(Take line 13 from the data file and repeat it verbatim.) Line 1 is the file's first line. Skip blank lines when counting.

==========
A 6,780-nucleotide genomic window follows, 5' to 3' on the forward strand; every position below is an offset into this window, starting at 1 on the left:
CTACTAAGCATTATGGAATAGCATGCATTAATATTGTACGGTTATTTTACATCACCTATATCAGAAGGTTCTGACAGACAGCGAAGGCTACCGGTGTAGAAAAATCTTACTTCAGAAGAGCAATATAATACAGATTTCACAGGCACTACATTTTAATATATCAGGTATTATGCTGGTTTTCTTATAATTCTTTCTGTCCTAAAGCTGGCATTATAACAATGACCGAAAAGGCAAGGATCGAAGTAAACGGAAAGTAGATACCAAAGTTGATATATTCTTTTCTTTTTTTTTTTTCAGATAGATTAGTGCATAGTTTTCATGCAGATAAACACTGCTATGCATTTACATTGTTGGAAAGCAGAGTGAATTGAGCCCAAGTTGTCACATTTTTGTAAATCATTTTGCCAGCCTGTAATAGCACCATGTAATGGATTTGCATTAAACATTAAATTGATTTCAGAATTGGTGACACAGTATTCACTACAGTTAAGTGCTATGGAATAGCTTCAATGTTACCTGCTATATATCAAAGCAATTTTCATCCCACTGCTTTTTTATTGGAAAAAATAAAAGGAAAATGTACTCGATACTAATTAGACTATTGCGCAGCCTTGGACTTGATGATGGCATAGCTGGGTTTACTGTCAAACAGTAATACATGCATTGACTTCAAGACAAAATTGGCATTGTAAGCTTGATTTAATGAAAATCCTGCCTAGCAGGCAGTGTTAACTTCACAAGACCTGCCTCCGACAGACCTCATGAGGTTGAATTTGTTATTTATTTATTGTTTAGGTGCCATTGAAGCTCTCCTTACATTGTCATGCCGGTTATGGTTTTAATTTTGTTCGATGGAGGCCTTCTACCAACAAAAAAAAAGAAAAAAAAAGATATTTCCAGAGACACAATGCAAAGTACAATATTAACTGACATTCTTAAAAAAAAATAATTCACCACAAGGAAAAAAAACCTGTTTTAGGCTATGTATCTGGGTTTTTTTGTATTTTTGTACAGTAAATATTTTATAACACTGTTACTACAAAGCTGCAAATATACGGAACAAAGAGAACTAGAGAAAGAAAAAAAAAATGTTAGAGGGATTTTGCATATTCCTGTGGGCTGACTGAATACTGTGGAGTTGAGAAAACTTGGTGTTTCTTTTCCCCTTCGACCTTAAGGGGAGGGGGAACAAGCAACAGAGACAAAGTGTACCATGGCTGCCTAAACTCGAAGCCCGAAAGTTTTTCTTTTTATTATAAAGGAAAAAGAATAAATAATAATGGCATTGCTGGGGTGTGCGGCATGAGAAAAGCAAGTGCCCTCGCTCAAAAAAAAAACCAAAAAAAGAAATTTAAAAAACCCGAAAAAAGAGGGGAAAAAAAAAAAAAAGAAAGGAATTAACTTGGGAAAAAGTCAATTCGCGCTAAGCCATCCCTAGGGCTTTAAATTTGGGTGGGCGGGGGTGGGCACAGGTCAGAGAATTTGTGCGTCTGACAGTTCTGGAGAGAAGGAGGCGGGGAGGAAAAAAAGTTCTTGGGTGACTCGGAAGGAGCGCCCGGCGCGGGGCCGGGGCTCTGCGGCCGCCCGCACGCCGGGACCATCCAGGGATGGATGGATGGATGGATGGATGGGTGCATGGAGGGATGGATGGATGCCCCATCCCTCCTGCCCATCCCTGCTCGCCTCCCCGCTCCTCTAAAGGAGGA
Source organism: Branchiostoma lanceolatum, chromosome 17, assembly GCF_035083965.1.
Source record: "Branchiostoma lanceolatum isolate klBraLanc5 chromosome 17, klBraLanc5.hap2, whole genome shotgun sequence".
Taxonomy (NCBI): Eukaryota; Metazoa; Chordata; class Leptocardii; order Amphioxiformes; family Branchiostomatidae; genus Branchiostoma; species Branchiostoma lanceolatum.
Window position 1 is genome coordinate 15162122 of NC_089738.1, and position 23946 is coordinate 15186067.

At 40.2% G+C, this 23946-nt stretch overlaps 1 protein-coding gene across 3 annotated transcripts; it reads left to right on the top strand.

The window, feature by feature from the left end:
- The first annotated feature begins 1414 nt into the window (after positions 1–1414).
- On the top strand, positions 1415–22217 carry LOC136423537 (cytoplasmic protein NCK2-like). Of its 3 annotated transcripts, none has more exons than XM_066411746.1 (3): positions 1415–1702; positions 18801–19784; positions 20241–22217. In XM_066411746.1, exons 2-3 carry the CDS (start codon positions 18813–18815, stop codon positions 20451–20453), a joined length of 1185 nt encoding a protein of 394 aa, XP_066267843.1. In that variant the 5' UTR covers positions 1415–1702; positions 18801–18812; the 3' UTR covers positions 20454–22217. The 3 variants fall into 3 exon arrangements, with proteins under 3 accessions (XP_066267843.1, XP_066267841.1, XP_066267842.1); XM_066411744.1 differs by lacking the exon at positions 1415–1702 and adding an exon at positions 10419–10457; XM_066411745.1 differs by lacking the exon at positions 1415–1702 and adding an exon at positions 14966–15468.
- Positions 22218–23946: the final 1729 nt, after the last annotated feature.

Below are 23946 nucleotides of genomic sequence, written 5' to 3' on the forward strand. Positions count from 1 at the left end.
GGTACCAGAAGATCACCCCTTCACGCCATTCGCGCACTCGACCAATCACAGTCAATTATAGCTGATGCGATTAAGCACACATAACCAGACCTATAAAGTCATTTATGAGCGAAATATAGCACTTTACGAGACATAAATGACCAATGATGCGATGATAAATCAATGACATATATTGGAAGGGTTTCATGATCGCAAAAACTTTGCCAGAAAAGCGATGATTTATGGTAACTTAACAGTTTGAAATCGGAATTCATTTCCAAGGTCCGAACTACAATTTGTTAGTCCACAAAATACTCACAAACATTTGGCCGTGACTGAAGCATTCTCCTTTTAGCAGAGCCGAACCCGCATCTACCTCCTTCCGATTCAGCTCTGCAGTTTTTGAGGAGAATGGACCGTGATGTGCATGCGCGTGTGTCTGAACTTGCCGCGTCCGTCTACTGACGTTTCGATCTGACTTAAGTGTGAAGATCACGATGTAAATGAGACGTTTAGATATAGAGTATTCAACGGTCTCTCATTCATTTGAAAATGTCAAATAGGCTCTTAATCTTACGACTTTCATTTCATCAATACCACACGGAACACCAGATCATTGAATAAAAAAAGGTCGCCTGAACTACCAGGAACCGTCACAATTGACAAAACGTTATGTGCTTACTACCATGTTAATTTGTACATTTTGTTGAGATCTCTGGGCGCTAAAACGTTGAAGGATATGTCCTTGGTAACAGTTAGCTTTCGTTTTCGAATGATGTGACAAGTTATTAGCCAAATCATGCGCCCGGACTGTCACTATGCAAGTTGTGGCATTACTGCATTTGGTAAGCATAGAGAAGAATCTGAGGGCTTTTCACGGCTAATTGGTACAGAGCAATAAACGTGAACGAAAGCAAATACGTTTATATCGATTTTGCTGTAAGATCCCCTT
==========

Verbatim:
GGTACCAGAAGATCACCCCTTCACGCCATTCGCGCACTCGACCAATCACAGTCAATTATAGCTGATGCGATTAAGCACACATAACCAGACCTATAAAGTCATTTATGAGCGAAATATAGCACTTTACGAGACATAAATGACCAATGATGCGATGATAAATCAATGACATATATTGGAAGGGTTTCATGATCGCAAAAACTTTGCCAGAAAAGCGATGATTTATGGTAACTTAACAGTTTGAAATCGGAATTCATTTCCAAGGTCCGAACTACAATTTGTTAGTCCACAAAATACTCACAAACATTTGGCCGTGACTGAAGCATTCTCCTTTTAGCAGAGCCGAACCCGCATCTACCTCCTTCCGATTCAGCTCTGCAGTTTTTGAGGAGAATGGACCGTGATGTGCATGCGCGTGTGTCTGAACTTGCCGCGTCCGTCTACTGACGTTTCGATCTGACTTAAGTGTGAAGATCACGATGTAAATGAGACGTTTAGATATAGAGTATTCAACGGTCTCTCATTCATTTGAAAATGTCAAATAGGCTCTTAATCTTACGACTTTCATTTCATCAATACCACACGGAACACCAGATCATTGAATAAAAAAAGGTCGCCTGAACTACCAGGAACCGTCACAATTGACAAAACGTTATGTGCTTACTACCATGTTAATTTGTACATTTTGTTGAGATCTCTGGGCGCTAAAACGTTGAAGGATATGTCCTTGGTAACAGTTAGCTTTCGTTTTCGAATGATGTGACAAGTTATTAGCCAAATCATGCGCCCGGACTGTCACTATGCAAGTTGTGGCATTACTGCATTTGGTAAGCATAGAGAAGAATCTGAGGGCTTTTCACGGCTAATTGGTACAGAGCAATAAACGTGAACGAAAGCAAATACGTTTATATCGATTTTGCTGTAAGATCCCCTT